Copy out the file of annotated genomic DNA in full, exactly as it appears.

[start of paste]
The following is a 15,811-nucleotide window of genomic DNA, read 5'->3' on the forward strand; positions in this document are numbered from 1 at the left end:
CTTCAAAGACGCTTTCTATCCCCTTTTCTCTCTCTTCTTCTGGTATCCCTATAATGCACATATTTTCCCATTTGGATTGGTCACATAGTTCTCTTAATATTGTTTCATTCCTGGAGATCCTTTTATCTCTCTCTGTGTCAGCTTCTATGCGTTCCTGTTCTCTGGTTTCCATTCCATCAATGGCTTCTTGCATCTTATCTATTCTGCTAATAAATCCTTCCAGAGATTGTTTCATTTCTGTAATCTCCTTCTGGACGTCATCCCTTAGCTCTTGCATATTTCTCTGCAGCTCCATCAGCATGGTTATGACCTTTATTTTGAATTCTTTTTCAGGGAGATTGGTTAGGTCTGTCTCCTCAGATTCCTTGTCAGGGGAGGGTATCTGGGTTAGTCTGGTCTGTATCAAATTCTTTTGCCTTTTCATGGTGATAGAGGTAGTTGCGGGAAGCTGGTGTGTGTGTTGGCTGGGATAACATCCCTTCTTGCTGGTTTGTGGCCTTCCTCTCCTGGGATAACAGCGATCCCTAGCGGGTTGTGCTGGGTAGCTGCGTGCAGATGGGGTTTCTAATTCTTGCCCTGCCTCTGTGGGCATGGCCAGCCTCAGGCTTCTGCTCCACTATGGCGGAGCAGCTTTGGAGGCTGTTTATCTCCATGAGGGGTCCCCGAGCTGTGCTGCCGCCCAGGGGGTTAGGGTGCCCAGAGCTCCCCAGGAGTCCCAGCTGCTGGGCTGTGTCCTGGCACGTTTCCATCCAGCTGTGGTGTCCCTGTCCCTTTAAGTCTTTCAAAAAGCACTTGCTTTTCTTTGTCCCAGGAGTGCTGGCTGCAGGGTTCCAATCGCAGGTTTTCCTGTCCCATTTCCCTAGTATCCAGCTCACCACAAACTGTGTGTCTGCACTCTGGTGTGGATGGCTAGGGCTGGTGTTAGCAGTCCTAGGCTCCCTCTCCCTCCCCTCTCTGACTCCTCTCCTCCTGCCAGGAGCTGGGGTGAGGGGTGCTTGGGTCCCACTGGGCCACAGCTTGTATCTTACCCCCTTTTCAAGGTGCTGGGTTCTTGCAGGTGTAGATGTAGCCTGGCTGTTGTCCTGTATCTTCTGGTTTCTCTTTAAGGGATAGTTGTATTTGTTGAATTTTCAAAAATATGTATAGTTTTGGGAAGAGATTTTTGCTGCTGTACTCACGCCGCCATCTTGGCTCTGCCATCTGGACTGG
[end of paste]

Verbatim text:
The following is a 15,811-nucleotide window of genomic DNA, read 5'->3' on the forward strand; positions in this document are numbered from 1 at the left end:
CTTCAAAGACGCTTTCTATCCCCTTTTCTCTCTCTTCTTCTGGTATCCCTATAATGCACATATTTTCCCATTTGGATTGGTCACATAGTTCTCTTAATATTGTTTCATTCCTGGAGATCCTTTTATCTCTCTCTGTGTCAGCTTCTATGCGTTCCTGTTCTCTGGTTTCCATTCCATCAATGGCTTCTTGCATCTTATCTATTCTGCTAATAAATCCTTCCAGAGATTGTTTCATTTCTGTAATCTCCTTCTGGACGTCATCCCTTAGCTCTTGCATATTTCTCTGCAGCTCCATCAGCATGGTTATGACCTTTATTTTGAATTCTTTTTCAGGGAGATTGGTTAGGTCTGTCTCCTCAGATTCCTTGTCAGGGGAGGGTATCTGGGTTAGTCTGGTCTGTATCAAATTCTTTTGCCTTTTCATGGTGATAGAGGTAGTTGCGGGAAGCTGGTGTGTGTGTTGGCTGGGATAACATCCCTTCTTGCTGGTTTGTGGCCTTCCTCTCCTGGGATAACAGCGATCCCTAGCGGGTTGTGCTGGGTAGCTGCGTGCAGATGGGGTTTCTAATTCTTGCCCTGCCTCTGTGGGCATGGCCAGCCTCAGGCTTCTGCTCCACTATGGCGGAGCAGCTTTGGAGGCTGTTTATCTCCATGAGGGGTCCCCGAGCTGTGCTGCCGCCCAGGGGGTTAGGGTGCCCAGAGCTCCCCAGGAGTCCCAGCTGCTGGGCTGTGTCCTGGCACGTTTCCATCCAGCTGTGGTGTCCCTGTCCCTTTAAGTCTTTCAAAAAGCACTTGCTTTTCTTTGTCCCAGGAGTGCTGGCTGCAGGGTTCCAATCGCAGGTTTTCCTGTCCCATTTCCCTAGTATCCAGCTCACCACAAACTGTGTGTCTGCACTCTGGTGTGGATGGCTAGGGCTGGTGTTAGCAGTCCTAGGCTCCCTCTCCCTCCCCTCTCTGACTCCTCTCCTCCTGCCAGGAGCTGGGGTGAGGGGTGCTTGGGTCCCACTGGGCCACAGCTTGTATCTTACCCCCTTTTCAAGGTGCTGGGTTCTTGCAGGTGTAGATGTAGCCTGGCTGTTGTCCTGTATCTTCTGGTTTCTCTTTAAGGGATAGTTGTATTTGTTGAATTTTCAAAAATATGTATAGTTTTGGGAAGAGATTTTTGCTGCTGTACTCACGCCGCCATCTTGGCTCTGCCATCTGGACTGG